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An Interview With NGA Pro Golf Tour Member Jonathan Randolph

The Golf Coaches Association of America, in cooperation with its long time corporate partner, the NGA Pro Golf Tour, will feature a monthly Q&A with former collegians who are currently playing the NGA Pro Golf Tour.  Long considered the premier developmental tour in the United States, thousands of former college players have started their professional careers there.  More than 250 NGA Pro Golf Tour alumni have or continue to play on the PGA Tour.

This month's feature is Jonathan Randolph.  Randolph played collegiately at the University of Mississippi and was a member of the 2010 United States Palmer Cup team. While at Ole Miss he was a three-time PING All Southeast Region selection and was named a First-Team All American after his junior year.

Randolph, in his first professional season, had back-to-back wins on the NGA Pro Golf Tour at the Terry Moore Ford Classic and Woodcreek Classic sponsored by Cigna.

Q: Jonathan, what was it like getting two wins on the NGA Professional Tour so close to each other earlier this year?

It was really special. I was working hard on my game and seeing some results. But to have it all come together at that level of play was a lot of fun. It was also a relief to know that all the hard work I had been doing was paying off.

Q: What are some of the things you learned during your collegiate career at the University of Mississippi that you think have helped you as a professional?

I learned a lot about time management. You need to be able to move from one activity to the next and get the most out of your practice. I also learned the value of a shot. In my freshman year, we lost a few tournaments by a shot. I started to realize how important each shot was. It’s really important at the professional level because there’s a dollar value to each shot.

Q: What would you consider the highlights of your time as a college golfer?

I won three times in my junior year. I won in a playoff at Vanderbilt, the Schenkel Invitational at Georgia Southern and the Gator Invitational at the University of Florida. That was great, but I also made the Palmer Cup team and we beat Europe that year and it was an amazing experience. I also had great experiences just playing at Mississippi. We won four tournaments my freshman year. It wasn’t like a normal freshman year where you get used to everything; I was thrown right in the mix and they wanted us to go out and win the SEC title. It really helped me grow a lot.

Q: When you started out as a professional golfer, did you receive a much advice from other golfers you knew in college that had made the same transition?

I was really fortunate to have won some tournaments in college that got me some sponsor’s exemptions into and PGA TOUR events. I met Jim Gallagher Jr. playing in one of those events. Since he’d been there and done that, he was able to give me some advice. I also talked with [NGA TOUR winner] Kyle Ellis a lot. Being able to talk to those people that had made the jump helped me out.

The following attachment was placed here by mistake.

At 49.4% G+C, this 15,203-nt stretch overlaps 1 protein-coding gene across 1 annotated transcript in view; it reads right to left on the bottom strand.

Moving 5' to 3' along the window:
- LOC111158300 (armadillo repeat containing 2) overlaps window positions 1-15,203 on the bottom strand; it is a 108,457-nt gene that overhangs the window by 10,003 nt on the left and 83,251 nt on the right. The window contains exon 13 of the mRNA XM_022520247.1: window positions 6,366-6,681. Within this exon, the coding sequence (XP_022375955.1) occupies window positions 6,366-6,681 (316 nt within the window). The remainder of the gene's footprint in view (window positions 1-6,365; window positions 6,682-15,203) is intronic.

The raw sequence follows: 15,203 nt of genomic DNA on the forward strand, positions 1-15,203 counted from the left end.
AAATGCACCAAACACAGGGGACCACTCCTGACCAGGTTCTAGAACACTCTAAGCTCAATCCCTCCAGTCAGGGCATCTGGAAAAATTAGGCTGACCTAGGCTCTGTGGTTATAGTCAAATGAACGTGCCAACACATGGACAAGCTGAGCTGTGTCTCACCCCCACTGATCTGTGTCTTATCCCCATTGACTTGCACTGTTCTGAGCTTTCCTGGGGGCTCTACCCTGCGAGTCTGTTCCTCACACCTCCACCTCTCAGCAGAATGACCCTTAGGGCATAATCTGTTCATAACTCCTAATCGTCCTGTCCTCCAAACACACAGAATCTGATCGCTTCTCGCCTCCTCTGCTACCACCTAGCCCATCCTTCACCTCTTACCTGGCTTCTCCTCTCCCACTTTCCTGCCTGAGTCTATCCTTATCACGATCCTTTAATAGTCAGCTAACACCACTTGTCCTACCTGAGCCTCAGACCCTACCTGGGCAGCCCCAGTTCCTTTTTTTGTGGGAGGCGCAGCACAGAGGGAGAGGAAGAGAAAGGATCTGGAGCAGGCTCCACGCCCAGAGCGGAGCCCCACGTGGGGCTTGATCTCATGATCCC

Q: How much time do you have for practice as a touring professional and how does this differ from the time you had as a collegiate player?

I’d say I practice a lot less. In college, you get done with class and practice from 12 to 4 each day and do a bunch of drills. I practice on the course more now. When you travel a lot, you’re tired, so I’ve learned to practice more efficiently. I don’t practice as much mechanically. I find myself working on my game in the practice rounds or the Pro-Am. Towards the end of the year, I found a good mix that works for me.

Q: Have you noticed any differences in the way you approached playing in a college tournament and that approach now on a professional tour?

For me the approach was close the same, except for the scoring. In college 10-under par is going to win. Out here, it won’t. The biggest adjustment for me was how many guys wedge it and putt it solid on the NGA TOUR. If you don’t make birdie from 120 yards out, it’s like making a bogey.

Q: What has been the biggest adjustment you have had to make in your time as a touring professional?

The biggest thing is that I’ve had to become a much better wedge player. I also had to get used to booking hotel rooms and making travel plans. It took me some time to get used to the scoring. You need to be able to score in college, but you have to out here. There’s a lot riding on these shots and you need to be able to go for the kill shot.

Q: Several alumni of the NGA Professional Tour have gone on the greatsuccess on both the PGA and European Tours. What about the NGA Tourprepares golfers for continued success as they progress through theircareers?

For me it’s the all-around week process. I’ve played on the PGA TOUR and Tour and the week-in, week-out process is the same on the NGA TOUR. Three months ago my lowest score was a 64, and then I shot two 64s in a week. I’ve learned scoring and discipline out here, and now I feel like I can play at any level.

Q: What is one golf course you would like to play but have not had the chance to yet?

I’ve always wanted to play St. Andrews, with all the history behind it.

Q: Finally, what advice would you impart to college and junior golfers dreaming of a career in professional golf?

I’d tell them if a Mississippi kid that grew up playing public courses can do it, they can too. You need to stay positive and learn how to chip and putt better than anybody else. If they do that, they can make it.

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